Fossils don’t get much more spherical than Echinosphaerites aurantium, an extinct creature common in the Early and Middle Ordovician of North America and Europe. These are cystoids, a somewhat informal category of filter-feeding, stalked echinoderms that are relatives of the better known crinoids. My students and I found bucketloads of them in the oil shales of the Baltic country Estonia three years ago. They are like stony golf balls.
A typical cystoid has a sac-like theca forming the bulk of the body. This theca is made of dozens to hundreds of plates of the mineral calcite fitted together like tiles. On one end of the theca is a small stem to attach it to the substrate; the other end has short brachioles, which are filter-feeding arms surrounding a tiny mouth at their base. An anus is present on the side, distinguished by a circlet of special plates.
If you look carefully at the specimen on the left in the above illustration, you’ll see at least two sclerobionts (hard-substrate dwellers) attached to the theca. The black branching form is a graptolite (like our last Fossil of the Week) called Thallograptus sphaericola (the species name means “sphere dweller”) and the raised disk is a bryozoan.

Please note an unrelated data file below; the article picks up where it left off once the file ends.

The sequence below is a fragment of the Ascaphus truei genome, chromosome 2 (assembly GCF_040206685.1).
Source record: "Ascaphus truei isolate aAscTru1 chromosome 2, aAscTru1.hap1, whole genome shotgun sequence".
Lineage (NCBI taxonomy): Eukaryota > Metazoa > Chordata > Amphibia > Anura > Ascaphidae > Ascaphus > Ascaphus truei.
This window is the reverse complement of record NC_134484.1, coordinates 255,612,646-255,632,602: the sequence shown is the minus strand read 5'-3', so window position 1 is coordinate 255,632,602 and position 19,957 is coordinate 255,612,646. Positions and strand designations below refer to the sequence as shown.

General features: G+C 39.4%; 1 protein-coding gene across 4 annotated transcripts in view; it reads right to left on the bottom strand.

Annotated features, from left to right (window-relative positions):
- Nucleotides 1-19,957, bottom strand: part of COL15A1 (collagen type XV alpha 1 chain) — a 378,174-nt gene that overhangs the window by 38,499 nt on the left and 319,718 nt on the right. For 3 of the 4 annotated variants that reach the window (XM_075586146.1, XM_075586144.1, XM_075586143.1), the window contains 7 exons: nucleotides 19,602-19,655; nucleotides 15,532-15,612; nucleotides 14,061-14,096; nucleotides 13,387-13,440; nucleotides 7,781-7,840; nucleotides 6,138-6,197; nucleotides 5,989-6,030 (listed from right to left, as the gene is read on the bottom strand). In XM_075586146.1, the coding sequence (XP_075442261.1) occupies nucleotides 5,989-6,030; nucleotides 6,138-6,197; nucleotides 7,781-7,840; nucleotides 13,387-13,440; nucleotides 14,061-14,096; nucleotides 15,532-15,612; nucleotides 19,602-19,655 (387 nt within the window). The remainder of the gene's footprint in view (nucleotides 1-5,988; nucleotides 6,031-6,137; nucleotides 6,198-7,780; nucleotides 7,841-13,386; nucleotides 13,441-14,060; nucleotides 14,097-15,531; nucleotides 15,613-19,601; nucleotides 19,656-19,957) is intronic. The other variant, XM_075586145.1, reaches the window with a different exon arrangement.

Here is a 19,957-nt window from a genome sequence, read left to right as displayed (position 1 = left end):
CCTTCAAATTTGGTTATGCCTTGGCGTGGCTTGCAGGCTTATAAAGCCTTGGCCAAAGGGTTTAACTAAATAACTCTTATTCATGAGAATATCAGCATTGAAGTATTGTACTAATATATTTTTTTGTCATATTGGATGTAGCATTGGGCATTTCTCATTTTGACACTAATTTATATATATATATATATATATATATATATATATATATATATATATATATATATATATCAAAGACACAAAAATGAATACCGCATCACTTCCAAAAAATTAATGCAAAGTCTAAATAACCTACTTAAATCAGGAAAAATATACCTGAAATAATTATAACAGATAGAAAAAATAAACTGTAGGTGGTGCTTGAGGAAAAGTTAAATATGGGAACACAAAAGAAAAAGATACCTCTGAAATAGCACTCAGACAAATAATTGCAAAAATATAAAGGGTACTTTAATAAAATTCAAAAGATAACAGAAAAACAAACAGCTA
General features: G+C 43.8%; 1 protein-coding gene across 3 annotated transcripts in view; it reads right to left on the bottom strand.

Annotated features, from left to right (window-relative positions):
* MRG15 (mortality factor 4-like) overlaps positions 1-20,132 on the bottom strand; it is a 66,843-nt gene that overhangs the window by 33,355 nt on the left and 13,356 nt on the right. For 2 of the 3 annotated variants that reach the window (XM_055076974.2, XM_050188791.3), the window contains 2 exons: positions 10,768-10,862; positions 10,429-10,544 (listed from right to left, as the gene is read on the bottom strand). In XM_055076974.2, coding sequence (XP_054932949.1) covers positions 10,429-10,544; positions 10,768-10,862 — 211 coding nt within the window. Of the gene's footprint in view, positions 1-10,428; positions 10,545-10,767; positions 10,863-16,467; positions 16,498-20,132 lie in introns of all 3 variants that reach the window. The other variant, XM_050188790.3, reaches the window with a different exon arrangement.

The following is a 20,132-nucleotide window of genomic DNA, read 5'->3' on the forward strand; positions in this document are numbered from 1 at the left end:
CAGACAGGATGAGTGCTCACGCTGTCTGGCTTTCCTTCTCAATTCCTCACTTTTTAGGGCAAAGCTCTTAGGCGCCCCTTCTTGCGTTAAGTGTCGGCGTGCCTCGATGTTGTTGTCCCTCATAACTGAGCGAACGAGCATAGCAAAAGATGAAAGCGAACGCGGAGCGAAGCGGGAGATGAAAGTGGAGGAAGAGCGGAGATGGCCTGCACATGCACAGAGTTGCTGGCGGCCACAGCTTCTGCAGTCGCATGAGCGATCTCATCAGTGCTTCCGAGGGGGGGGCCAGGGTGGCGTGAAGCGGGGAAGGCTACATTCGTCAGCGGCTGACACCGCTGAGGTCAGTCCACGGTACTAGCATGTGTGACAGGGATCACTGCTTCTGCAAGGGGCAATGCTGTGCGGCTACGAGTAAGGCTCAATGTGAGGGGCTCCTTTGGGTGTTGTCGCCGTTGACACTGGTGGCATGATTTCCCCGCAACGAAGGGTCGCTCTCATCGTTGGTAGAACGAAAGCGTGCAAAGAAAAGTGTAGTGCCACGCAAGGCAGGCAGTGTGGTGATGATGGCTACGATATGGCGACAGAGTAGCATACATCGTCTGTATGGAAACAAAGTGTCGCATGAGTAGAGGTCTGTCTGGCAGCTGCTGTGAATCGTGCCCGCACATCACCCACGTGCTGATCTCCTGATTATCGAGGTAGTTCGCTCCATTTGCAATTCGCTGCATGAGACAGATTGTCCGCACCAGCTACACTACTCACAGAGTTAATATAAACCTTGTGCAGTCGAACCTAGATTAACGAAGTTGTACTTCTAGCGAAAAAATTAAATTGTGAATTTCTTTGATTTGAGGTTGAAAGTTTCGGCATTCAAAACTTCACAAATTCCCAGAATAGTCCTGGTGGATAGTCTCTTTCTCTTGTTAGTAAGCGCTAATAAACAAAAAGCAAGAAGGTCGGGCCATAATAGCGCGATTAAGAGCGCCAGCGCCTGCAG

Every once in awhile the cystoids in Estonia were buried quickly and did not fill with sediment. The hollow space within became a kind of geode with crystals of calcite growing from the thecal plates inward. Each plate is a single crystal of calcite, so the crystals grew syntaxially (maintaining crystallographic continuity). These specimens are spectacular if broken open carefully so they don’t shatter into a thousand sparkles.